In most accounting firms, there is typically only one person in the role of marketing. Everyone else is an accountant. Everyone. They know all the funny jokes about why your client is an idiot for only looking at revenue or the frustrations of someone who can’t seem to separate their business account from their personal. Your marketing manager, unless they’ve been in the accounting industry before, doesn’t get it. They can laugh along and fake it but at the end of the day- if they aren’t educated as to why this is funny or why that is frustrating- it creates further isolation.
Giving your marketing manager time to educate yourself and the team closes the isolation gap.
If you have weekly meetings, give them an opportunity to update the team on the marketing efforts and what’s happening. On a monthly basis, allow them time to give a more extended report on the numbers, how things are going, and what’s happening in the next month. And whenever you have longer retreat times, or planning times, give your marketing manager time to continually educate your team on all things marketing.
Involvement from your team is a requirement, not an option.
Once they’ve been educated and know why content marketing is important your team can get involved in your marketing.
If your marketing manager recommends that you are writing blog posts once a week, assign a different team member each week of the month to write that content.
You’ll probably receive push-back but trust me, your marketing manager is more frustrated that you or your team won’t sit down and write a blog once a month, than you are that you have to do so.
Think about it from their perspective- which probably isn’t too hard- you face it all the time.
Recall for yourself the client who you’ve been nagging for the past month for that one piece of information. Or how about that client who never, ever gets you the payroll information on time so you can get things out the door and their employees are paid. Frustrating right?
That’s how your marketing manager feels when they are asking over and over for their team to do something and the team doesn’t follow through.
Now, fortunately for your client, they’ve got a bit of added motivation- they are paying you to do this for them and fortunately for you, if they don’t get the information to you, you still get paid- it’s frustrating, but ultimately it’s on the client.
If your marketing manager suffers, so does your marketing.
Your marketing manager will feel frustrated and even more like an outsider when they are limited to the content only they can produce because they don’t know the ins and outs of your clients problems like you do.
Give your marketing manager everything they need to get good marketing done.
For yourself, your marketing manager, and your team buy the books “They Ask You Answer” by Marcus Sheridan and “Building a Story Brand” by Donald Miller Make them required reading and then discuss the books as a group.
These books have just about everything you and your team need to understand to be successful in your marketing efforts, and to support your marketing manager.
Because marketing is a constantly changing industry, it’s important that you build into your budget continued education for your marketing manager.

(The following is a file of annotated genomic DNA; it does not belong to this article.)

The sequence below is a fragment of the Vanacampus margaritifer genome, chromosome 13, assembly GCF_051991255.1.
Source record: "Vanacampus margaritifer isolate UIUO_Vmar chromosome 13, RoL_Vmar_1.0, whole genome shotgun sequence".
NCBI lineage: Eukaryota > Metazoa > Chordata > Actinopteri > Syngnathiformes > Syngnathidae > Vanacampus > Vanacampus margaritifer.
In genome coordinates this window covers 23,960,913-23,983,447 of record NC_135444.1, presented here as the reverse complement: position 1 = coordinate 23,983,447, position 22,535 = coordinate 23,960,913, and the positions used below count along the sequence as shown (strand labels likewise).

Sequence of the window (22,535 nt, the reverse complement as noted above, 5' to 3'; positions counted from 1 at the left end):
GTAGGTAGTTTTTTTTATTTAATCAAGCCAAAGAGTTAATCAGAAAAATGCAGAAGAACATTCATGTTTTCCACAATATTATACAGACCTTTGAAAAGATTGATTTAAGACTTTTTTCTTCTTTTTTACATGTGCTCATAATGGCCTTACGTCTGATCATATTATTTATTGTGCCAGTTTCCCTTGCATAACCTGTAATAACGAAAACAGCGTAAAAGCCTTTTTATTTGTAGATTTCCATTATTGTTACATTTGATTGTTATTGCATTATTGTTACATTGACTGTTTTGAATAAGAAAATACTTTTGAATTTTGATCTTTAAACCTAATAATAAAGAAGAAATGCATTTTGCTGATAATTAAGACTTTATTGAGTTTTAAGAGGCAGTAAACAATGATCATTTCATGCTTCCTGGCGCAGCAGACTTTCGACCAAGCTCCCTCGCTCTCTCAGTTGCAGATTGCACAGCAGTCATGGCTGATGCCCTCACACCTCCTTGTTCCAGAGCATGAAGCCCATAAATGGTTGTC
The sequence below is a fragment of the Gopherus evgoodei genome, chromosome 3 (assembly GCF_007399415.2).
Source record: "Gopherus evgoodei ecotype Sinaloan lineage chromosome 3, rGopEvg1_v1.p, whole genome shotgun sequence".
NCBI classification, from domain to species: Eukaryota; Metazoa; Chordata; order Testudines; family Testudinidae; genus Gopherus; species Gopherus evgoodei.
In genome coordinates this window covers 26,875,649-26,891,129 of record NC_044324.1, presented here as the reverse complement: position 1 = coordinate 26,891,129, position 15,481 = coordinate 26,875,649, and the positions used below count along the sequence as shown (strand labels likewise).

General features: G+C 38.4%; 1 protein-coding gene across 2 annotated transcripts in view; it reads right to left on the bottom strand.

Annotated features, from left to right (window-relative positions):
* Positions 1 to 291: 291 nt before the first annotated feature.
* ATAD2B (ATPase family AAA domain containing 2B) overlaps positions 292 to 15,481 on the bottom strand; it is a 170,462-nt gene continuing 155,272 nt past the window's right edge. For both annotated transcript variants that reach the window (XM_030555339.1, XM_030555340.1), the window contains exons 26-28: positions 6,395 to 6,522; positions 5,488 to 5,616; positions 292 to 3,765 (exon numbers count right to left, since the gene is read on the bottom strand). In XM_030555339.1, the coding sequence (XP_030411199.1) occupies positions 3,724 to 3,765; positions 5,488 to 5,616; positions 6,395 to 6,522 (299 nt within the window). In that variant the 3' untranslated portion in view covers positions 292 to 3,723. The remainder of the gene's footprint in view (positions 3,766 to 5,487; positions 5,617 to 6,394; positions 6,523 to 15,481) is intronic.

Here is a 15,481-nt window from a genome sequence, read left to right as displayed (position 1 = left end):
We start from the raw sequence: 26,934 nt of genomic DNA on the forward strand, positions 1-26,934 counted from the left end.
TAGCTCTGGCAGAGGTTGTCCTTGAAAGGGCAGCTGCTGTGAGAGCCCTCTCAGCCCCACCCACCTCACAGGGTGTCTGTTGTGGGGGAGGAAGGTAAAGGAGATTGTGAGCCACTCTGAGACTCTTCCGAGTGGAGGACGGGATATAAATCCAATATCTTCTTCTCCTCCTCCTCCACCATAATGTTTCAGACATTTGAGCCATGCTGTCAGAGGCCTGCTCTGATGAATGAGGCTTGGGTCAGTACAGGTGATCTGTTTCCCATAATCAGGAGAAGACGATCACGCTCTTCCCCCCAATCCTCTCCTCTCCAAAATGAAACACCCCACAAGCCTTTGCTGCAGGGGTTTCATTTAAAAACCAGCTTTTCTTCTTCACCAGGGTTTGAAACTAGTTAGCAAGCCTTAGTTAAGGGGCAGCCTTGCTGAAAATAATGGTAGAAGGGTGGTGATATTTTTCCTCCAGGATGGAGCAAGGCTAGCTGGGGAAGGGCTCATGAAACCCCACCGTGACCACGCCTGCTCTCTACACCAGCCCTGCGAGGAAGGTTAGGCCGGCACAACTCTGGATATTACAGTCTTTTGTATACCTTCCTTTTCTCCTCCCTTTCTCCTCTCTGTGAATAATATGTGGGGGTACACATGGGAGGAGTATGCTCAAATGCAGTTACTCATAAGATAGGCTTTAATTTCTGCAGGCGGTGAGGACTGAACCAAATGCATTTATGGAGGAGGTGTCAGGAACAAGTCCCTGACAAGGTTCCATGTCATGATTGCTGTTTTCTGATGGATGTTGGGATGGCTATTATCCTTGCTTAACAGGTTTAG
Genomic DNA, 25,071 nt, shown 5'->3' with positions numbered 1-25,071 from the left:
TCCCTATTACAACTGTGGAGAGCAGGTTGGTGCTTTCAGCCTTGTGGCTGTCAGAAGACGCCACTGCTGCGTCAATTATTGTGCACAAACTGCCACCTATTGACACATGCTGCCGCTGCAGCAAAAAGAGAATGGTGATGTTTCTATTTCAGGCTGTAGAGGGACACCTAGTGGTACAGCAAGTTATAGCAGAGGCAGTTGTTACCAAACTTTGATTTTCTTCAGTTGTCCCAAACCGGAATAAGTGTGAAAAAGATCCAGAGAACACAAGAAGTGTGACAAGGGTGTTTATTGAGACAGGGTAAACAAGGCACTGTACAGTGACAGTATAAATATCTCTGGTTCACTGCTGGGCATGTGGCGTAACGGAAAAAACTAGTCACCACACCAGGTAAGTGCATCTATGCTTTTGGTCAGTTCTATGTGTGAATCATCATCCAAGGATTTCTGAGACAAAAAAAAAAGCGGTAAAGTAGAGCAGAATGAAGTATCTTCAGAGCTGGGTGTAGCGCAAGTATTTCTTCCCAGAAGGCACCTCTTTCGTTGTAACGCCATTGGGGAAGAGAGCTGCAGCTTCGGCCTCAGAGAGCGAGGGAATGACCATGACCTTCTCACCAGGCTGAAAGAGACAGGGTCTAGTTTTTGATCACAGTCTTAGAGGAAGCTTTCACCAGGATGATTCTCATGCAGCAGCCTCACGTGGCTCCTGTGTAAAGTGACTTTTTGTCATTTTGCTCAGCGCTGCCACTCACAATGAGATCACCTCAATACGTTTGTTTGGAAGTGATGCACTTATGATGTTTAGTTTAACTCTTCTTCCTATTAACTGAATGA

Send them to a well known marketing conference once a year.
It’s going to be expensive. And it’s going to be worth it.
Invest in marketing support for your marketing manager, give them a budget for books and online resources to educate themselves and require them to take time in their work week to make education a priority. They will always feel like there is too much work to be done and they will get to education when “there is time.”
There is never time unless you create it.
Give your marketing manager the freedom to spend two hours a week in education- reading books, watching Youtube videos, scanning online articles. Make sure they know they are getting paid to do this and that it doesn’t mean they have to work two extra hours a week to make up for that lost time.
Speaking of budgets, give them one.
Truly consider your marketing efforts, talk with your marketing manager about firm goals that can be achieved through marketing.
Let them make decisions and give input on what the best swag is for an event, whether or not you need to be paying for advertising and when or how you engage at different conferences and events.
They have good ideas and sometimes they just need to be asked. A good marketing manager gives a damn about all of these things and will most certainly have an opinion.
Take your marketing manager to all types of events.
It doesn’t matter if they aren’t an accountant- it’s important for them to learn about accounting. How can they sell your services if they don’t know what you do or what they mean?
Industry specific events are especially important. They will gain insider knowledge on the industry you work in, which helps them engage better with marketing ideas that will appeal to your niche market.
In turn this gets you more leads and more clients.
Not only that, it gives the people in your firm (that aren’t you) a chance to build relationships with people in the industry.
Not only will they be learning at these events, they will also be marketing them.
They’ll be the first one to remember to take a team selfie at dinner and post it to Instagram. They’ll be live-tweeting, filming insta-stories and posting quotes, because they view events through a marketing lens.
They notice opportunities to tell the world where your firm is, what they are doing, and how you are educating yourselves.
A common misconception is that sales comes before marketing because it brings dollars through the door.
The goal of marketing is to build relationships and trust with your potential clients. So much so that when the clients is finally ready to sign a proposal, they can think of no better firm than your own. During events, a good marketing manager uses their skills and does all the sales work for you.
This blog is titled ‘How to help your marketing Manager’ succeed. But understand that their success is your firm’s success. Nurturing their creativity and understanding them will result in more nurtured potential clients and a better understanding of your target market. Take a step back as boss and become the client and the student. Who knows, you may just decide you love marketing.